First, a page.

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Op-ed

Gather in compassion to support our loved ones who use drugs | COMMENTARY

As we approach another International Overdose Awareness Day on Aug. 31, we invite people across the state to gather in compassion to support our loved ones who use drugs.

Last year in Maryland, almost seven people died of an opioid overdose every day. In 2020, we lost 2,518 Marylanders to overdose – our friends, neighbors, co-workers and family members. Every one of the people we lost left behind a network of loved ones who wished they could have done more. As harm reduction advocates, we know that these deaths were preventable. We know we all could have done more.

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The deaths happened in all corners of the state, but Baltimore City was hit particularly hard, with 954 opioid overdose deaths last year, up from 851 in 2019.

The deadly overdoses marked a distressing record for both the state and the city, a disturbing reminder that Maryland’s overdose epidemic is intensifying. Isolation and stress caused by the COVID-19 pandemic certainly contributed to the tragic loss of life. Maryland has taken important steps to improve access to services and tools that support health and safety for people who use drugs. Access to opioid use disorder treatment programs has increased — although more is needed.

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We have also acted to stop overdoses by widely distributing lifesaving naloxone, which can stop an opioid overdose in progress. This has helped but the disturbing rise in overdose deaths shows that we need to do more.

It’s time we adopt a policy to establish overdose prevention sites, which are safe, indoor facilities that provide people who use drugs a place for consumption in the presence of trained professionals. For three decades in other countries, overdose prevention sites have been proven to be effective at reducing overdose deaths, improving health outcomes and reducing crime rates in their surrounding areas.

Staff at these sites are on hand to make sure those using drugs do not overdose. That will ease the strain on the emergency medical system and hospitals, which must deal with a steady stream of overdose patients — even while handling a surging COVID-19 caseload.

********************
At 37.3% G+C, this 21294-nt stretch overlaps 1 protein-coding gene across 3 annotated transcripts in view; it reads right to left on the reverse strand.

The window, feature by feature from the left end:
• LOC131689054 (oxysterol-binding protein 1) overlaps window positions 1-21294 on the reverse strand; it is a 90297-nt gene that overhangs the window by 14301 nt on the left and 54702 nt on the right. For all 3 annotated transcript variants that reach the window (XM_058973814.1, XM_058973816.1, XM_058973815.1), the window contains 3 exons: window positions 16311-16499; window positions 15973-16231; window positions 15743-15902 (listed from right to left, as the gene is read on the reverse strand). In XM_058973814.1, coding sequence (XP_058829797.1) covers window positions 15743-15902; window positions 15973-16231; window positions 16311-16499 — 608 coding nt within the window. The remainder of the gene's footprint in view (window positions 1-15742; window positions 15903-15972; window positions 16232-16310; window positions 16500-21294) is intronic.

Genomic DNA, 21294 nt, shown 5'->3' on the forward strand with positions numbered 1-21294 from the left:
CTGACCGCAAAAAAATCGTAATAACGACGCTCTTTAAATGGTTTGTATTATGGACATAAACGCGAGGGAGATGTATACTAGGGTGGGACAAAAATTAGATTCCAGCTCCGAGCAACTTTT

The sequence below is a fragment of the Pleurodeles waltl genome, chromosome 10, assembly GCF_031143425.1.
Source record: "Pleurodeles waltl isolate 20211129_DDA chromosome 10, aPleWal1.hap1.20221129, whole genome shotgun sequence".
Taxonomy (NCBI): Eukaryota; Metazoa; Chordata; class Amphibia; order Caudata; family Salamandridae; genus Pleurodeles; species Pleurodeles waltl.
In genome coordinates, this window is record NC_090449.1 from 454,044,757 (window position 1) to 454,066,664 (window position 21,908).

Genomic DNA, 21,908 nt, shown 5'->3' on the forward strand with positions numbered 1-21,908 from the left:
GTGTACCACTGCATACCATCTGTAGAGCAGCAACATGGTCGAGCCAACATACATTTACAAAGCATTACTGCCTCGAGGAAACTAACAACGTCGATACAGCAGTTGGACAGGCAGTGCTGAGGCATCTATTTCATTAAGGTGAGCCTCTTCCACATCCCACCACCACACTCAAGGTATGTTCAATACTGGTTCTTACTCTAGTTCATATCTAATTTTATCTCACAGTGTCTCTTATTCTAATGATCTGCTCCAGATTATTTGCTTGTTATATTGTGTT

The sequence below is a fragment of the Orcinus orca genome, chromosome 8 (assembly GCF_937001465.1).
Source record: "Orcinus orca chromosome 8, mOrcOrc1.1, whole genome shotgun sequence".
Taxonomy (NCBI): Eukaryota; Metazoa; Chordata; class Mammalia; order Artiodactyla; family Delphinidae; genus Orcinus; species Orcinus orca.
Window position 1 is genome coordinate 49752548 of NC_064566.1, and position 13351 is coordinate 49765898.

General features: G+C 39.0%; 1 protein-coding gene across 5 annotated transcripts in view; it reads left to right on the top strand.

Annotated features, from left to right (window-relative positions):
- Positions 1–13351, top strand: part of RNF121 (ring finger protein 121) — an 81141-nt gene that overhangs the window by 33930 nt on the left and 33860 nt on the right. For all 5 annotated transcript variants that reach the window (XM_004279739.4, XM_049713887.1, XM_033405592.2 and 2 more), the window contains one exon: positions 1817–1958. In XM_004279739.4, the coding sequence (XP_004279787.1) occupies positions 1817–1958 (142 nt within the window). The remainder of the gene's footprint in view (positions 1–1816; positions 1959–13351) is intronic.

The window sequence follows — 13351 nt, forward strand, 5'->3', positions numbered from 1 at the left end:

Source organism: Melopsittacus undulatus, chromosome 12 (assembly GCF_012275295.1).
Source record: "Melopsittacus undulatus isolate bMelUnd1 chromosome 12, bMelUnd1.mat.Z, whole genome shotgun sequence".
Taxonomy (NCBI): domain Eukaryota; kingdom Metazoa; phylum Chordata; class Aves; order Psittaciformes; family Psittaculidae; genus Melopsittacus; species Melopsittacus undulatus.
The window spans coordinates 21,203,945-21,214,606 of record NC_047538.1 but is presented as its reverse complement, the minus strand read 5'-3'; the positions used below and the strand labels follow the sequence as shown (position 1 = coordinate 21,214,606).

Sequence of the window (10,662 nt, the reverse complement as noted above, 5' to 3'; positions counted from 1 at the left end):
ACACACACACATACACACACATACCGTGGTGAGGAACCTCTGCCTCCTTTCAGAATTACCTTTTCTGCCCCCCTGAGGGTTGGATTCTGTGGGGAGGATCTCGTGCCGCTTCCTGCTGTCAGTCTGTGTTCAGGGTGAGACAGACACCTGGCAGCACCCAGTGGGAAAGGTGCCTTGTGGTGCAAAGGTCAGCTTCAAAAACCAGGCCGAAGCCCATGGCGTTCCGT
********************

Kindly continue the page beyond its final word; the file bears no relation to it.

At these overdose prevention sites, our loved ones would have immediate access to life-saving interventions, medical care, emotional support, and non-judgmental therapeutic relationships. There will be caring professionals who will help clients connect to social services and treatment if they want it.

These sites are a pragmatic strategy that will save the lives of people at risk of overdose. Some may argue that such an approach encourages drug use. The reality is that people are going to use drugs; it’s just a matter of where. Without an overdose prevention site, they will have no choice but to use in alleyways or bathrooms, they will be alone in unsanitary conditions and at a much greater risk of dying. An overdose prevention site provides a safe alternative where people can get help if they need it.

This is not a new concept. Overdose prevention sites, otherwise known as safe injection facilities and safer consumption spaces, have been operating with positive results in over 12 countries, including Canada, Switzerland, Germany, the Netherlands and Spain.

Evidence from these sites show that facilities that allow safer drug use reduce overdose deaths and provide an entry into treatment. One study in Canada found that over three years an overdose prevention site helped 67 percent of participants begin treatment.

There has not been a single overdose fatality at any of the more than 150 safe drug use facilities that operate worldwide. Another Canadian study published in The Lancet facility found that overdose mortality dropped 35 percent in the area surrounding an overdose prevention site after it opened.

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In the United States, Rhode Island recently established a pilot program to set up such sites, the first state to do so.

It’s time for Maryland to follow suit. We will strongly support legislation in the 2022 General Assembly session to establish these safe, overdose prevention sites. Key leaders, including Baltimore Mayor Brandon Scott and State’s Attorney Marilyn Mosby, also support the idea.

We can’t end the overdose crisis overnight; but by establishing these sites, we can make progress on our most important goal – saving lives.

Stacey Jefferson is Director of Policy and Stakeholder Engagement at Behavioral Health System Baltimore; her email is Stacey.Jefferson@bhsbaltimore.org. Rajani Gudlavalleti is the Director of Mobilization at Baltimore Harm Reduction Coalition; her email is rajani@baltimoreharmreduction.org.


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